1982 was a year was dominated politically by the Falklands War and the ongoing fighting in Lebanon. In the music and entertainment world, it was a year that marked the end of one global pop sensation when ABBA played their last and the beginning of a new one when Michael Jackson’s Thriller awoke in November.
In the meantime, the (retroactively) so-called NWOBHM reached its peak with Iron Maiden breaking worldwide, British punk made a resurgence thanks to bands like Discharge, The Exploited and Anti-Nowhere League and the US hardcore scene was also blooming. Ozzy Osbourne’s Alamo-pissing and bat-biting shenanigans were soon tragically overshadowed by the cruel incident that claimed the life of young gun guitarist Randy Rhoads on March 19. A month after producing their album Iron Fist, guitarist Fast Eddie Clark left Motörhead in the middle of a tour, Ronnie James Dio played his last show with Black Sabbath in August and Ace Frehley officially left Kiss. Here’s ten albums that helped to define the hard and heavy music of 1982 – and beyond.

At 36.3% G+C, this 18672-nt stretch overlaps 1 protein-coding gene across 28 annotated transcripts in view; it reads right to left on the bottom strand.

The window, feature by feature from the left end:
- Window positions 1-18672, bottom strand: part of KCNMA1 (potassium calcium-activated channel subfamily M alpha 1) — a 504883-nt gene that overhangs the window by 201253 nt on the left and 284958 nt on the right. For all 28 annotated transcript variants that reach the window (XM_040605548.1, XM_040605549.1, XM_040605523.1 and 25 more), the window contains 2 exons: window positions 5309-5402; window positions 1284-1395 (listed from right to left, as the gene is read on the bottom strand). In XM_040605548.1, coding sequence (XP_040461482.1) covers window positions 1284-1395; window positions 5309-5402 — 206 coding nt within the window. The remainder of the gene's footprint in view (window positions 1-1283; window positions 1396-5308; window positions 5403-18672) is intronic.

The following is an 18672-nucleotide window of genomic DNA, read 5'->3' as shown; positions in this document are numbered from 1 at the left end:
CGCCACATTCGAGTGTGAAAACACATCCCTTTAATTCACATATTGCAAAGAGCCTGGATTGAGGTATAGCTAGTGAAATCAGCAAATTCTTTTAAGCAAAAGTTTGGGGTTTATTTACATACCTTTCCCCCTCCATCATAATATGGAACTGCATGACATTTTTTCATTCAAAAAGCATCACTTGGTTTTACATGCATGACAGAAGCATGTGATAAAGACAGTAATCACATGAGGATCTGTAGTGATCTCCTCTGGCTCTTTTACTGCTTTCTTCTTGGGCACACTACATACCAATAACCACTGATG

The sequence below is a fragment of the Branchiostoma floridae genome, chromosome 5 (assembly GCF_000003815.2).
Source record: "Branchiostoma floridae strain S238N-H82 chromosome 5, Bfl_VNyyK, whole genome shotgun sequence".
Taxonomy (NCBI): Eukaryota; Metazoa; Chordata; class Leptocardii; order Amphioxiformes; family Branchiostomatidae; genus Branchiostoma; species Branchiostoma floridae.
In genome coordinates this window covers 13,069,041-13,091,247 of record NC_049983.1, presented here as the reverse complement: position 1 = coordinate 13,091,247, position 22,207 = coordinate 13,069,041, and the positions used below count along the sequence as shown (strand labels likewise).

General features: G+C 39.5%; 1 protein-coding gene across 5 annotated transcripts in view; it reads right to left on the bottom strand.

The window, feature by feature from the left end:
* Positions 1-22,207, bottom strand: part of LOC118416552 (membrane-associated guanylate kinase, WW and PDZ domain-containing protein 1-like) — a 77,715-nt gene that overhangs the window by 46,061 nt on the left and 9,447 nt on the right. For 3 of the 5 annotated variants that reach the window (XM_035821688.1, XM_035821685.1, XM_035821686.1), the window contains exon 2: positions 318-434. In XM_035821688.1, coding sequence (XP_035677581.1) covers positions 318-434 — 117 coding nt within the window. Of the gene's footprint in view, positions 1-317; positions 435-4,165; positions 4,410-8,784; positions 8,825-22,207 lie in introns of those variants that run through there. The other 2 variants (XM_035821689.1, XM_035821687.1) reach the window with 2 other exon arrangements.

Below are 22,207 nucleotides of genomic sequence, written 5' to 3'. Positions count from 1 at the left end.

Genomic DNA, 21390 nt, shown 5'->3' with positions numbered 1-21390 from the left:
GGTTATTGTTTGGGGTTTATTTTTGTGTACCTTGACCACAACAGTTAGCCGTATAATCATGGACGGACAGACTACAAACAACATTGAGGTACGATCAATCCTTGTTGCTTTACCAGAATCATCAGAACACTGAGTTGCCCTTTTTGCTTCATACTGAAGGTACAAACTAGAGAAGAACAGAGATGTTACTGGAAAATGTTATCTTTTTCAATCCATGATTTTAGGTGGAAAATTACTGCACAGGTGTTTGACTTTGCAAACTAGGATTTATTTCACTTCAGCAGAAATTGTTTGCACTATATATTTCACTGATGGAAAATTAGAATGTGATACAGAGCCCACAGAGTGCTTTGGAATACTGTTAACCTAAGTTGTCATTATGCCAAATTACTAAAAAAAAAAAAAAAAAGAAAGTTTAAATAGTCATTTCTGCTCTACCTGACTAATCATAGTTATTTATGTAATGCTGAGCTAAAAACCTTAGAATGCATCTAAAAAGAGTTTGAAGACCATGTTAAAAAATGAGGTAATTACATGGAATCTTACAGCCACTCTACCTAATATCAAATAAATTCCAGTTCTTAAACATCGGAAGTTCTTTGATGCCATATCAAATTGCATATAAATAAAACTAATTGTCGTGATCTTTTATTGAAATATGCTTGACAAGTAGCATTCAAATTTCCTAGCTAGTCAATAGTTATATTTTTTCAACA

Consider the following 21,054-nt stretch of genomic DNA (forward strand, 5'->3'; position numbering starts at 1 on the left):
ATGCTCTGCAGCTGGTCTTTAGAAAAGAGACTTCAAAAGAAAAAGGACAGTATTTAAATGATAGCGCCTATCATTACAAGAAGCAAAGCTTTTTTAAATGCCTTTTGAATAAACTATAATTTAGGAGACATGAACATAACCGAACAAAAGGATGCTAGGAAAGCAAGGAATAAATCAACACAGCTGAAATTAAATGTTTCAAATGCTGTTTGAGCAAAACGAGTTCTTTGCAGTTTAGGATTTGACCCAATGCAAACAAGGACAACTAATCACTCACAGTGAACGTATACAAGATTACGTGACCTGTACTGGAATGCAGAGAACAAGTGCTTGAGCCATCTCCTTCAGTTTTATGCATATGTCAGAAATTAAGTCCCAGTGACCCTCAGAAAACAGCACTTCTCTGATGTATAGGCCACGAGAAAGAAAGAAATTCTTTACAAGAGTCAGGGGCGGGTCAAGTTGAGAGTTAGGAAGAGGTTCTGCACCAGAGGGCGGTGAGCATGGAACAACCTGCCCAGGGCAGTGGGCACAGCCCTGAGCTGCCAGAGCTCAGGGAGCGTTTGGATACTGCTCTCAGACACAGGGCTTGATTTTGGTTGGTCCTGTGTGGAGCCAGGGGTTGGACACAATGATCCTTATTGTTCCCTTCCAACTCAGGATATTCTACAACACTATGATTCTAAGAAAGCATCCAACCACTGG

Iron Maiden: The Number of the Beast
Bruce Dickinson’s glorious debut with arguably Britain’s best metal band turned them into a worldwide sensation and left its mark as one of the most powerful and influential albums of its generation. 40 years on and The Number of the Beast remains one of the cornerstones of heavy metal from the playful, cartoonish malevolence of the cover art to the near-flawless collection of stone-cold classics, half of which continue to appear in setlists to this day, a work from a band who had just hit a breathtaking creative stride that would carry them for the rest of the decade.
Judas Priest: Screaming for Vengeance
After the previous year’s stumble with Point of Entry, Screaming for Vengeance mixed sheer heaviness with catchy accessibility and took Judas Priest into the higher echelons of rock by smashing its way into the US top 20 and opening their path to stadium glory for the rest of the 90s. Their eighth album was a finely crafted work where all semblance of boogie rock were torn away in favour of gratuitous heavy metal, menacing lyrics and speed matched by few until thrash hit 12 months later, and remains one of the band’s defining moments.
Venom: Black Metal